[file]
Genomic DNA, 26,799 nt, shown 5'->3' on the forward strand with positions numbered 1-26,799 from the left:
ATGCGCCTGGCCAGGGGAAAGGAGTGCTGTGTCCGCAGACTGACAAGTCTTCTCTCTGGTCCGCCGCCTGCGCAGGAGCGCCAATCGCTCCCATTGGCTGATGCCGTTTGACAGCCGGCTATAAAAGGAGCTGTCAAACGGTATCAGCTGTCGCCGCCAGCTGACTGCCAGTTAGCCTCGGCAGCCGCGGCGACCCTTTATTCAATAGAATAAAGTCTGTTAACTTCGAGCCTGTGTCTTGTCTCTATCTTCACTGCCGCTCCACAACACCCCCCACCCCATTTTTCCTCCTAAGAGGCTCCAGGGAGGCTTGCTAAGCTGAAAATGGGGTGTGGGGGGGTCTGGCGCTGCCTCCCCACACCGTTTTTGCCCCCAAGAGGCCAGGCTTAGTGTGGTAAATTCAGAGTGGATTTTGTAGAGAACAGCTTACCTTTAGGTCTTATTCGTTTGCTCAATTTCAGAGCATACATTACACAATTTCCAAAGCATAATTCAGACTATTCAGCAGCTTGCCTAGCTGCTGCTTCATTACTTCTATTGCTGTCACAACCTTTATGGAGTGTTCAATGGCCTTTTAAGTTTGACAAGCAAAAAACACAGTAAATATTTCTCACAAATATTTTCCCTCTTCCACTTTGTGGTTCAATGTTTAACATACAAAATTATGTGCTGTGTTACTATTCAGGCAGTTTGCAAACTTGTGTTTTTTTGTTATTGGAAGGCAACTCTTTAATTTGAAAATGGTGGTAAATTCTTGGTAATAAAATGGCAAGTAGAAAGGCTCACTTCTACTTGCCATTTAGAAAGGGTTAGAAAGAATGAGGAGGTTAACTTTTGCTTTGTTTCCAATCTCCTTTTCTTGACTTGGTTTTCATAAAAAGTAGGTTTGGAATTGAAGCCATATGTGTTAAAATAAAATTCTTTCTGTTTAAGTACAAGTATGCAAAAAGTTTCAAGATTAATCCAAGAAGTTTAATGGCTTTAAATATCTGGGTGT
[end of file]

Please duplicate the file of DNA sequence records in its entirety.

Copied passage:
Genomic DNA, 26,799 nt, shown 5'->3' on the forward strand with positions numbered 1-26,799 from the left:
ATGCGCCTGGCCAGGGGAAAGGAGTGCTGTGTCCGCAGACTGACAAGTCTTCTCTCTGGTCCGCCGCCTGCGCAGGAGCGCCAATCGCTCCCATTGGCTGATGCCGTTTGACAGCCGGCTATAAAAGGAGCTGTCAAACGGTATCAGCTGTCGCCGCCAGCTGACTGCCAGTTAGCCTCGGCAGCCGCGGCGACCCTTTATTCAATAGAATAAAGTCTGTTAACTTCGAGCCTGTGTCTTGTCTCTATCTTCACTGCCGCTCCACAACACCCCCCACCCCATTTTTCCTCCTAAGAGGCTCCAGGGAGGCTTGCTAAGCTGAAAATGGGGTGTGGGGGGGTCTGGCGCTGCCTCCCCACACCGTTTTTGCCCCCAAGAGGCCAGGCTTAGTGTGGTAAATTCAGAGTGGATTTTGTAGAGAACAGCTTACCTTTAGGTCTTATTCGTTTGCTCAATTTCAGAGCATACATTACACAATTTCCAAAGCATAATTCAGACTATTCAGCAGCTTGCCTAGCTGCTGCTTCATTACTTCTATTGCTGTCACAACCTTTATGGAGTGTTCAATGGCCTTTTAAGTTTGACAAGCAAAAAACACAGTAAATATTTCTCACAAATATTTTCCCTCTTCCACTTTGTGGTTCAATGTTTAACATACAAAATTATGTGCTGTGTTACTATTCAGGCAGTTTGCAAACTTGTGTTTTTTTGTTATTGGAAGGCAACTCTTTAATTTGAAAATGGTGGTAAATTCTTGGTAATAAAATGGCAAGTAGAAAGGCTCACTTCTACTTGCCATTTAGAAAGGGTTAGAAAGAATGAGGAGGTTAACTTTTGCTTTGTTTCCAATCTCCTTTTCTTGACTTGGTTTTCATAAAAAGTAGGTTTGGAATTGAAGCCATATGTGTTAAAATAAAATTCTTTCTGTTTAAGTACAAGTATGCAAAAAGTTTCAAGATTAATCCAAGAAGTTTAATGGCTTTAAATATCTGGGTGT